Deano and his Jed Done 9'0". Photo Chris Zinon


Dean Dampney: “The day in that photo was fucking epic.

“That Wednesday morning I was up super early, and I watched Kerry the local pharmacist – a really good surfer – do two laps of the paddle-out between Crystals and Kamikazes. He got washed up on the rocks twice before giving up. We were sitting there in the dark watching our mate get hammered. I had Garth Dickenson next to me and he wasn’t saying much, but I had a firm idea in my mind we were going to paddle out from Collers Beach, out the back behind Golfies and paddle around to Kammers that way. I’ve been doing so big paddles with Benny Serano so a kay paddle was fine. So there was Garth, me and another local guy Craig, who was talking about his step-up board which turned out to be a 6’7”. I was looking at my nine-foot Jed Done board and was wondering if it would cut it. Garth was riding his 8’6” Mackie single-fin, which hadn’t been dusted off for decades.

“We made the paddle and it was beautiful, open, raw wild ocean. At one point we weren’t sure if we were outside where the largest waves were breaking at Golfies. It was hard to tell because it was so big. There’s 400m between the outer bombie at Golfies and Golfies itself.

“So we get to Kammers and I’ve caught a wave straight up, a small one, and paddle back out as Gartho drops out of the sky. He air drops, hits the trough on his pinkies and just gets annihilated. I had a brief moment of concern for him but he popped and was okay. Craig got the next one and was no chance on his little board. He was gone too. Both of them were washed in. It was a 10-wave set, and I’ve paddled around it and found a lineup that felt okay. I was about 50m from the usual Kammers takeoff spot, out at a 45-degree angle. Then the next set has hit and it’s broken on this outer bommie about 150m away, top-to-bottom 12-to-15 foot. I didn’t even know there was a bommie out there, but this was such a strong groundswell and all of a sudden this bommie presents itself. I’ve seen this wave stand up where I’ve never seen a wave break, and this thing was going inside-out.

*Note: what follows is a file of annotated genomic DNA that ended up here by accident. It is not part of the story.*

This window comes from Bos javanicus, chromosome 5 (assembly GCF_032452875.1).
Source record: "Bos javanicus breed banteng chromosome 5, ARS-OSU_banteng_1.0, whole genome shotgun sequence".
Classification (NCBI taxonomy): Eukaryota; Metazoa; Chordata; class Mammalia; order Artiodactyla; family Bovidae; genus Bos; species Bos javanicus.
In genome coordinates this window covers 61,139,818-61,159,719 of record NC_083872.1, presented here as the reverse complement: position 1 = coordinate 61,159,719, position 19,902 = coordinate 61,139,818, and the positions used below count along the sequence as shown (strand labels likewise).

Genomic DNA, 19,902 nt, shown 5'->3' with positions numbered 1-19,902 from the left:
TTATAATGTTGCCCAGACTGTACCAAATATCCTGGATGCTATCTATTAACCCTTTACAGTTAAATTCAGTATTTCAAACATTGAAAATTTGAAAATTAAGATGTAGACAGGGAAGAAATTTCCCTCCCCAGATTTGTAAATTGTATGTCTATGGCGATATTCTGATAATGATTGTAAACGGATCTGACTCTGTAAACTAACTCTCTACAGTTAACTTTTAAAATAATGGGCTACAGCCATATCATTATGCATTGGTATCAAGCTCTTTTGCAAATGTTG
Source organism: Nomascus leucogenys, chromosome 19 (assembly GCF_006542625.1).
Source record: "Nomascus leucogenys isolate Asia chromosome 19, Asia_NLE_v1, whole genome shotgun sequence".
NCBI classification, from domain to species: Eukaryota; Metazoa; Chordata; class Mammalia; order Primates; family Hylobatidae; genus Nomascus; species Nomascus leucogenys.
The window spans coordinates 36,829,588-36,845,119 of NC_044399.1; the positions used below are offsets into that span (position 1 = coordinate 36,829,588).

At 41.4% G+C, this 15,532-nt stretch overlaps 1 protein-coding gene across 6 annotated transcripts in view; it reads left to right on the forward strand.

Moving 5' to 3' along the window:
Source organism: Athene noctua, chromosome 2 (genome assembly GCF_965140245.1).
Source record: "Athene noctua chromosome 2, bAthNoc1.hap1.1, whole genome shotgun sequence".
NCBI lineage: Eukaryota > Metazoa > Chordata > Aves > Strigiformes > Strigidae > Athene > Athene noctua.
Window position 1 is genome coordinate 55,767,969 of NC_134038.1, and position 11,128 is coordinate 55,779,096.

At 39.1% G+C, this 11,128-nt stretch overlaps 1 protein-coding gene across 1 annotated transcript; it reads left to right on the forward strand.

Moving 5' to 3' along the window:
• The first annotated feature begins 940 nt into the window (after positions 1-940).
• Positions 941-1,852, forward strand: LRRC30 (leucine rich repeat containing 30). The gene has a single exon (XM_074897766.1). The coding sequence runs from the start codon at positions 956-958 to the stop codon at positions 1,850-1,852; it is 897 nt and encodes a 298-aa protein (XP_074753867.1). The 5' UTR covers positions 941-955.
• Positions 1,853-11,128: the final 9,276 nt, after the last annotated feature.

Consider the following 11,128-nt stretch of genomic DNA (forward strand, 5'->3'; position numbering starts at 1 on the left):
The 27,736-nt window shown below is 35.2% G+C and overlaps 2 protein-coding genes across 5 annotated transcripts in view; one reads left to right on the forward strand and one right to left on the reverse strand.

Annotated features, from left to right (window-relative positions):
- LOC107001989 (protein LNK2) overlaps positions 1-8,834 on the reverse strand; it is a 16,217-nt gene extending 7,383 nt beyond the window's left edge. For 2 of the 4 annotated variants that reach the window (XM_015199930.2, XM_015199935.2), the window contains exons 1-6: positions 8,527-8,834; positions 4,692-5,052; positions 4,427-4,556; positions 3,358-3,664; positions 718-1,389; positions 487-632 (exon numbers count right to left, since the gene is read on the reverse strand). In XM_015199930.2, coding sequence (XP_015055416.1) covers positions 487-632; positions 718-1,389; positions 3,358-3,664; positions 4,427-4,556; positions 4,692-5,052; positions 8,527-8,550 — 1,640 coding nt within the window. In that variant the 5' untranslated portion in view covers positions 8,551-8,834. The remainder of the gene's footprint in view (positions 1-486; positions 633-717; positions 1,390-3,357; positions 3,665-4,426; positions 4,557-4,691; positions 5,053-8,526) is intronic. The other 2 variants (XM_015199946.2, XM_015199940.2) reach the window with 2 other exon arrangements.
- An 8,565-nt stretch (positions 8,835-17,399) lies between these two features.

“Long story short, I got the third wave of that set after it reformed. It was one of those surreal moments, just cracking my brain open. I paddled for it and I feel like I’ve done enough to give it a shot. That single wave was by far the biggest wave I’ve ever caught on the East Coast of Australia by a factor of two. It was such a joy. It felt dead set like a cross between big, west Sunset and Laniakea. It wasn’t a sensational wave, it was a bit burger in parts, but I kicked out and thought I should probably call it a day and go in.

“I was trying to get washed in but it wouldn’t, so I paddled back out and surfed for the next hour on my own, without getting anything like that wave but a lot of waves bigger than 10 foot. It was like back country snowboarding. Soon after from the same spot we’d paddled from came Ellis Ericson and Beau Foster. Ellis and Beau arrive like these divine beings with a really lackadaisical energy about them. It was like it was three-foot for them. It was beautiful to watch them surf and share those waves with them. I think I might have dropped in on Beau but it was icing on the cake. It was a special session. For the next five days Kammers pumped, but I didn’t really bother with it. That one wave had satisfied my whole surfing year.”